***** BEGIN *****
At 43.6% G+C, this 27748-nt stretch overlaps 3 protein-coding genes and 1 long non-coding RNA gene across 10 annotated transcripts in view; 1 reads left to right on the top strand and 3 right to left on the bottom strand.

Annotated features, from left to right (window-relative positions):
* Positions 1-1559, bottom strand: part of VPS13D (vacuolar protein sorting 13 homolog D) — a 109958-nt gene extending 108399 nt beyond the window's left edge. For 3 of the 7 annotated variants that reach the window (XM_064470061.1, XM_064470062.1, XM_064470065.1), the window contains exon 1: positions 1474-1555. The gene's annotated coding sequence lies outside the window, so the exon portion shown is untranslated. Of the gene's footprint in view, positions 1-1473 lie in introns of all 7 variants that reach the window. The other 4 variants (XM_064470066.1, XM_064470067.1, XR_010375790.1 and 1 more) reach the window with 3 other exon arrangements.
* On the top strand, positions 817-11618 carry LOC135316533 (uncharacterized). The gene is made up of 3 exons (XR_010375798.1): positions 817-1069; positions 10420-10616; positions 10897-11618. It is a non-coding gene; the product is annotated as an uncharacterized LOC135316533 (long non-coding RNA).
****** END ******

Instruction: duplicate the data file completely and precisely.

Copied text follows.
At 43.6% G+C, this 27748-nt stretch overlaps 3 protein-coding genes and 1 long non-coding RNA gene across 10 annotated transcripts in view; 1 reads left to right on the top strand and 3 right to left on the bottom strand.

Annotated features, from left to right (window-relative positions):
* Positions 1-1559, bottom strand: part of VPS13D (vacuolar protein sorting 13 homolog D) — a 109958-nt gene extending 108399 nt beyond the window's left edge. For 3 of the 7 annotated variants that reach the window (XM_064470061.1, XM_064470062.1, XM_064470065.1), the window contains exon 1: positions 1474-1555. The gene's annotated coding sequence lies outside the window, so the exon portion shown is untranslated. Of the gene's footprint in view, positions 1-1473 lie in introns of all 7 variants that reach the window. The other 4 variants (XM_064470066.1, XM_064470067.1, XR_010375790.1 and 1 more) reach the window with 3 other exon arrangements.
* On the top strand, positions 817-11618 carry LOC135316533 (uncharacterized). The gene is made up of 3 exons (XR_010375798.1): positions 817-1069; positions 10420-10616; positions 10897-11618. It is a non-coding gene; the product is annotated as an uncharacterized LOC135316533 (long non-coding RNA).